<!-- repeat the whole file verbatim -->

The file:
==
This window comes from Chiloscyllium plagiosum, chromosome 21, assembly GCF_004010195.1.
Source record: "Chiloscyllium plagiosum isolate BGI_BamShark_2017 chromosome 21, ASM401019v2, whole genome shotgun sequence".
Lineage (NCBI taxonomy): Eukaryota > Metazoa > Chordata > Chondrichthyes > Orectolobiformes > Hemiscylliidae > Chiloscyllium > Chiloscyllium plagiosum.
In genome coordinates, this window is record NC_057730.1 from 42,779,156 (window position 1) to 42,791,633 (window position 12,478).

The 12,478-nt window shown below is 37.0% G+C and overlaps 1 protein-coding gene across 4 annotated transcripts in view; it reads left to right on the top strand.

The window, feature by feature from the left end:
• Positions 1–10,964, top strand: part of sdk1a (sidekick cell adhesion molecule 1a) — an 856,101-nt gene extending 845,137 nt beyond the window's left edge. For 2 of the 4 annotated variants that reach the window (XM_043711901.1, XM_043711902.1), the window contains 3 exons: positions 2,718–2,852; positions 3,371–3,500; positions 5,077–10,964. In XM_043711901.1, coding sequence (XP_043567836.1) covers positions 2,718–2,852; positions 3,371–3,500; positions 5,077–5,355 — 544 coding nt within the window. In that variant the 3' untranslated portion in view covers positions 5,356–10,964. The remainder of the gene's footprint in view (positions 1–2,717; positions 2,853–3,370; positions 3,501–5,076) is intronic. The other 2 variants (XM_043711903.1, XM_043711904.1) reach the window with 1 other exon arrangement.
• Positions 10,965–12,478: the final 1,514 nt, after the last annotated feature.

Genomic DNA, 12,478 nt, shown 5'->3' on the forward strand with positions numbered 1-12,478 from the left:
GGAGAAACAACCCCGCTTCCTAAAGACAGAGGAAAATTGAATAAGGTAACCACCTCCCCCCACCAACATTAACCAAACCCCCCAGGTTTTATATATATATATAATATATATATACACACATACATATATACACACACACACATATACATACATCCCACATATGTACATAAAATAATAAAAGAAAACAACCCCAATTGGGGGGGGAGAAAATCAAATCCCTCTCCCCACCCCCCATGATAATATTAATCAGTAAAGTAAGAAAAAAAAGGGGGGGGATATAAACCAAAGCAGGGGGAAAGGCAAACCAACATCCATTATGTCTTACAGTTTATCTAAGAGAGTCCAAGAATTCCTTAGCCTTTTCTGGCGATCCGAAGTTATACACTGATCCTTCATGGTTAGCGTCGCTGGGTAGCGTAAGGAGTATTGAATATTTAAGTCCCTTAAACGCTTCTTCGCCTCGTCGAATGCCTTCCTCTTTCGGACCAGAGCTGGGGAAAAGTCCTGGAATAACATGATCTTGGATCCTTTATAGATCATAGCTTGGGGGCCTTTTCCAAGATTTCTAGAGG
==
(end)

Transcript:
This window comes from Chiloscyllium plagiosum, chromosome 21, assembly GCF_004010195.1.
Source record: "Chiloscyllium plagiosum isolate BGI_BamShark_2017 chromosome 21, ASM401019v2, whole genome shotgun sequence".
Lineage (NCBI taxonomy): Eukaryota > Metazoa > Chordata > Chondrichthyes > Orectolobiformes > Hemiscylliidae > Chiloscyllium > Chiloscyllium plagiosum.
In genome coordinates, this window is record NC_057730.1 from 42,779,156 (window position 1) to 42,791,633 (window position 12,478).

The 12,478-nt window shown below is 37.0% G+C and overlaps 1 protein-coding gene across 4 annotated transcripts in view; it reads left to right on the top strand.

The window, feature by feature from the left end:
• Positions 1–10,964, top strand: part of sdk1a (sidekick cell adhesion molecule 1a) — an 856,101-nt gene extending 845,137 nt beyond the window's left edge. For 2 of the 4 annotated variants that reach the window (XM_043711901.1, XM_043711902.1), the window contains 3 exons: positions 2,718–2,852; positions 3,371–3,500; positions 5,077–10,964. In XM_043711901.1, coding sequence (XP_043567836.1) covers positions 2,718–2,852; positions 3,371–3,500; positions 5,077–5,355 — 544 coding nt within the window. In that variant the 3' untranslated portion in view covers positions 5,356–10,964. The remainder of the gene's footprint in view (positions 1–2,717; positions 2,853–3,370; positions 3,501–5,076) is intronic. The other 2 variants (XM_043711903.1, XM_043711904.1) reach the window with 1 other exon arrangement.
• Positions 10,965–12,478: the final 1,514 nt, after the last annotated feature.

Genomic DNA, 12,478 nt, shown 5'->3' on the forward strand with positions numbered 1-12,478 from the left:
GGAGAAACAACCCCGCTTCCTAAAGACAGAGGAAAATTGAATAAGGTAACCACCTCCCCCCACCAACATTAACCAAACCCCCCAGGTTTTATATATATATATAATATATATATACACACATACATATATACACACACACACATATACATACATCCCACATATGTACATAAAATAATAAAAGAAAACAACCCCAATTGGGGGGGGAGAAAATCAAATCCCTCTCCCCACCCCCCATGATAATATTAATCAGTAAAGTAAGAAAAAAAAGGGGGGGGATATAAACCAAAGCAGGGGGAAAGGCAAACCAACATCCATTATGTCTTACAGTTTATCTAAGAGAGTCCAAGAATTCCTTAGCCTTTTCTGGCGATCCGAAGTTATACACTGATCCTTCATGGTTAGCGTCGCTGGGTAGCGTAAGGAGTATTGAATATTTAAGTCCCTTAAACGCTTCTTCGCCTCGTCGAATGCCTTCCTCTTTCGGACCAGAGCTGGGGAAAAGTCCTGGAATAACATGATCTTGGATCCTTTATAGATCATAGCTTGGGGGCCTTTTCCAAGATTTCTAGAGG